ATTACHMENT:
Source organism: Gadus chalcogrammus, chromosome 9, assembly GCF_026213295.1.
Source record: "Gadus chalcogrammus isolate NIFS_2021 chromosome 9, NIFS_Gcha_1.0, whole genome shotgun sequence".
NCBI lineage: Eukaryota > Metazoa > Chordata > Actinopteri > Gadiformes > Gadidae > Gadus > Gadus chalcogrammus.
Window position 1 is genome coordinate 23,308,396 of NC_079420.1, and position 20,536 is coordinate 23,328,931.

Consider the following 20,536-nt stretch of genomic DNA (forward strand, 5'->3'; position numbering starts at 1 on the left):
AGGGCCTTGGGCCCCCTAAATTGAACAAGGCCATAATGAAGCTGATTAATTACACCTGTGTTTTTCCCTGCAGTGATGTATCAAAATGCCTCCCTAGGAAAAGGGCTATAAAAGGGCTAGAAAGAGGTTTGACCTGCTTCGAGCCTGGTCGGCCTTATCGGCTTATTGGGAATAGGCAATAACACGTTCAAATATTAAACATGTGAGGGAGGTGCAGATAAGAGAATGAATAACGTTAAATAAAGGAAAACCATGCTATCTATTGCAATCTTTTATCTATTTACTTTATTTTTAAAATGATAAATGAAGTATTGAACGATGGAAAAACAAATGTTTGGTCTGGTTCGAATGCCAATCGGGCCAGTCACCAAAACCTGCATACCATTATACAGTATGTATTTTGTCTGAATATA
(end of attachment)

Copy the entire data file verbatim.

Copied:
Source organism: Gadus chalcogrammus, chromosome 9, assembly GCF_026213295.1.
Source record: "Gadus chalcogrammus isolate NIFS_2021 chromosome 9, NIFS_Gcha_1.0, whole genome shotgun sequence".
NCBI lineage: Eukaryota > Metazoa > Chordata > Actinopteri > Gadiformes > Gadidae > Gadus > Gadus chalcogrammus.
Window position 1 is genome coordinate 23,308,396 of NC_079420.1, and position 20,536 is coordinate 23,328,931.

Consider the following 20,536-nt stretch of genomic DNA (forward strand, 5'->3'; position numbering starts at 1 on the left):
AGGGCCTTGGGCCCCCTAAATTGAACAAGGCCATAATGAAGCTGATTAATTACACCTGTGTTTTTCCCTGCAGTGATGTATCAAAATGCCTCCCTAGGAAAAGGGCTATAAAAGGGCTAGAAAGAGGTTTGACCTGCTTCGAGCCTGGTCGGCCTTATCGGCTTATTGGGAATAGGCAATAACACGTTCAAATATTAAACATGTGAGGGAGGTGCAGATAAGAGAATGAATAACGTTAAATAAAGGAAAACCATGCTATCTATTGCAATCTTTTATCTATTTACTTTATTTTTAAAATGATAAATGAAGTATTGAACGATGGAAAAACAAATGTTTGGTCTGGTTCGAATGCCAATCGGGCCAGTCACCAAAACCTGCATACCATTATACAGTATGTATTTTGTCTGAATATA